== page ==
The Effect of Rose Root Size on Drought Stress Tolerance and Landscape Plant Performance


  • Derald A. Harp
  • Keisha Kay
  • David C. Zlesak
  • Steve George


Earth-Kind, shrub roses, Rosa


Four rose (Rosa hybrida) cultivars, Carefree Beauty (‘BUCbi’, CB), ‘Frontenac,’ (Fr), Polar Joy (‘BAIjoy’, PJ), and Ramblin’ Red (‘RADramblin’, RR), were evaluated for landscape performance and drought stress. Plants were planted in an RCB design, with four blocks, during winter 2007 and irrigated regularly during growing seasons one and two. During years three and four, plants received no supplemental irrigation. In summer 2011, temperatures exceeded 37.7 °C (100 °F) for 65 days and pan evaporation rates exceeded 70 mm·wk-1. Landscape performance was rated monthly on a scale of 0 to 10, with 10 being exceptional. Plants were rated for drought stress using a 0 to 5 scale, with higher values representing increased drought stress. Plant roots were harvested by digging in a circular pattern 60 cm from the plant stem. Individual roots were carefully dug beyond the original radius until the entire length was exposed. CB and PJ had the highest landscape performance ratings, while RR had the highest drought stress scores. Though RR and Fr were similar in height, width, and shoot dry weight, PJ and CB had higher root dry weights. Strong correlations were found between landscape performance and root dry weight and root fibrosity. Drought stress was strongly correlated with root mass.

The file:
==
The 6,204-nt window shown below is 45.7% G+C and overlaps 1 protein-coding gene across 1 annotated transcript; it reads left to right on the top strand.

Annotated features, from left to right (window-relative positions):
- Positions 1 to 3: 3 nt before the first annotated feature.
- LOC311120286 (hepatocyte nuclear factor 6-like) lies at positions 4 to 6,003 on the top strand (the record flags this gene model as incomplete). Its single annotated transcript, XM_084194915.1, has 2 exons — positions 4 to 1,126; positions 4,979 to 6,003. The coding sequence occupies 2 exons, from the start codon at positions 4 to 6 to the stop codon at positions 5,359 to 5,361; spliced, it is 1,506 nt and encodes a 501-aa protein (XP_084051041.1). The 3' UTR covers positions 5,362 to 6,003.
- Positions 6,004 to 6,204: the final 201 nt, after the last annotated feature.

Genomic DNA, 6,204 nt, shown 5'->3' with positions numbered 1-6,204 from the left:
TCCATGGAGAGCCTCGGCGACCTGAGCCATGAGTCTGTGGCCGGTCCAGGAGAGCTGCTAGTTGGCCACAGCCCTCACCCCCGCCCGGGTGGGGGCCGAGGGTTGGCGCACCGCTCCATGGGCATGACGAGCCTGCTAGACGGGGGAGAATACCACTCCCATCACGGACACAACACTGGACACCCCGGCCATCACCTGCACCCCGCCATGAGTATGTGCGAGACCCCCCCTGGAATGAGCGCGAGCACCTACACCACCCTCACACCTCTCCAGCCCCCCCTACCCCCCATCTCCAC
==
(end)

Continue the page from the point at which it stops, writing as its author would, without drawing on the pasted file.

How to Cite

Harp, D. A., Kay, K., Zlesak, D. C., & George, S. (2015). The Effect of Rose Root Size on Drought Stress Tolerance and Landscape Plant Performance. Texas Journal of Agriculture and Natural Resources, 28, 82–88. Retrieved from



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